Dolin v. GlaxoSmithKline LLC, No. 17-3030 (7th Cir. 2018)

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Justia Opinion Summary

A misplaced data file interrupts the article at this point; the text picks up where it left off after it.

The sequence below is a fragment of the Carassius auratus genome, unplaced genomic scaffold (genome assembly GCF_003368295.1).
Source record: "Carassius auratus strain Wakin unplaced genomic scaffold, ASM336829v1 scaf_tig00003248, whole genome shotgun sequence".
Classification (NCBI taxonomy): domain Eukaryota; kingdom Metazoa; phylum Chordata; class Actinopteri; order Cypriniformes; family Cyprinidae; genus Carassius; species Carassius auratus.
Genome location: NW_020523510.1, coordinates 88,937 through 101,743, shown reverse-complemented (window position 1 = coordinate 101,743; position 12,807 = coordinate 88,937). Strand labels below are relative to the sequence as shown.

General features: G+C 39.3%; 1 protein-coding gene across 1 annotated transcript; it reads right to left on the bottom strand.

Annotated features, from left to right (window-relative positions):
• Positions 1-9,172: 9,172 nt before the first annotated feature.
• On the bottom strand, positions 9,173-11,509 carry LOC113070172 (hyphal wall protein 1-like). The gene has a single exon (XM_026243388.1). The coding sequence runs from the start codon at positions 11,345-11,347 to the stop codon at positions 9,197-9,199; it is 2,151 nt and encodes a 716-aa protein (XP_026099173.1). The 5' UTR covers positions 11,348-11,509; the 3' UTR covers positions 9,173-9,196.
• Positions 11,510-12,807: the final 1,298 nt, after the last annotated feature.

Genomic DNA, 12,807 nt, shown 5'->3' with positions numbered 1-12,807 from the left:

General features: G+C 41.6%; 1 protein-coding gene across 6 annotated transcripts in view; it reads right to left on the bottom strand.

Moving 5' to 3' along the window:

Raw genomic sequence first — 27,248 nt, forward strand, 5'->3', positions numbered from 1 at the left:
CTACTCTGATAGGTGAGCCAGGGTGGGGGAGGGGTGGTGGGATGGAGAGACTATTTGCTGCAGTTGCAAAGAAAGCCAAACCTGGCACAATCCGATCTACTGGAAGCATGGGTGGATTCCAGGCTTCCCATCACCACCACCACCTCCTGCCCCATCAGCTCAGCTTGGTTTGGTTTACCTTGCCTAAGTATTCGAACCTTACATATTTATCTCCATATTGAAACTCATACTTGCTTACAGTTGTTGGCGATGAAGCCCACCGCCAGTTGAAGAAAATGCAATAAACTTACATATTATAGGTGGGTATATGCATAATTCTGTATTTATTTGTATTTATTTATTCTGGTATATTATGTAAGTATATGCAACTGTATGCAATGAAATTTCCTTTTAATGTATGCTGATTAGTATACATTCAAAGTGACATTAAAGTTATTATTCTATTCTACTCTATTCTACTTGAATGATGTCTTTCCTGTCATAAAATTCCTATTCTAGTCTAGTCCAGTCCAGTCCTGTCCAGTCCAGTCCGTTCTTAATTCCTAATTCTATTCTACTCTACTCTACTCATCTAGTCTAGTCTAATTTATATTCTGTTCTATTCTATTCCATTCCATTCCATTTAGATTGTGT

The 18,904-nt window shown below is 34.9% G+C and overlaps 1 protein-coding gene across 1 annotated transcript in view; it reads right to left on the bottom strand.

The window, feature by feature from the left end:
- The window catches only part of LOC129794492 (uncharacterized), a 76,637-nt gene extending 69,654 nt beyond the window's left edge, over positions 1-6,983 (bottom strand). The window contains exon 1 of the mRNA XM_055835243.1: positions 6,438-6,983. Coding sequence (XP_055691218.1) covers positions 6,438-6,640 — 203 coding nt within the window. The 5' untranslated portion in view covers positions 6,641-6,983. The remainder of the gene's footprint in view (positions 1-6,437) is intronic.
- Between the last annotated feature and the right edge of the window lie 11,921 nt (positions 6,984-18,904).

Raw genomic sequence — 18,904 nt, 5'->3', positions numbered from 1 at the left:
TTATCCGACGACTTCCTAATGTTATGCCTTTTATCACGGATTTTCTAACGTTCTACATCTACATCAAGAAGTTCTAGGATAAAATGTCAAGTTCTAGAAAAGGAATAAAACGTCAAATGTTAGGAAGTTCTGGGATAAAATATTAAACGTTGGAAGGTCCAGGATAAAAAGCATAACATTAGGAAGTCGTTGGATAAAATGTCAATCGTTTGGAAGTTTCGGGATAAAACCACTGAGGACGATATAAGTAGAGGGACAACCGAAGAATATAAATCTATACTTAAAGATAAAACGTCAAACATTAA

In 2010, a doctor prescribed Paxil, the brand‐name version of paroxetine, to treat Stewart’s depression and anxiety. His prescription was filled with generic paroxetine manufactured by another company (not a defendant). Days later, Stewart committed suicide at age 57. He had paroxetine in his system. GSK manufactured brand‐name Paxil and was responsible under federal law for the content of the drug’s label. Labels for paroxetine and similar antidepressant drugs then warned that they were associated with suicide in patients under the age of 24 but did not warn about any association between the drugs and an increased risk of suicide in older adults. It is virtually impossible to sue generic drug manufacturers for failure to warn because they are required to use the FDA-approved label used by the brand-name (original) manufacturer. Only the brand-name manufacturer can seek FDA approval to change the label. Stewart’s wife sued GSK, alleging that it negligently failed to include warnings that paroxetine was associated with suicide in patients older than 24. The jury awarded her $3 million. The Seventh Circuit reversed, holding that federal law prevented GSK from adding a warning about the alleged association between paroxetine and suicides in adults. The FDA repeatedly told GSK not to add a paroxetine‐specific suicide risk warning.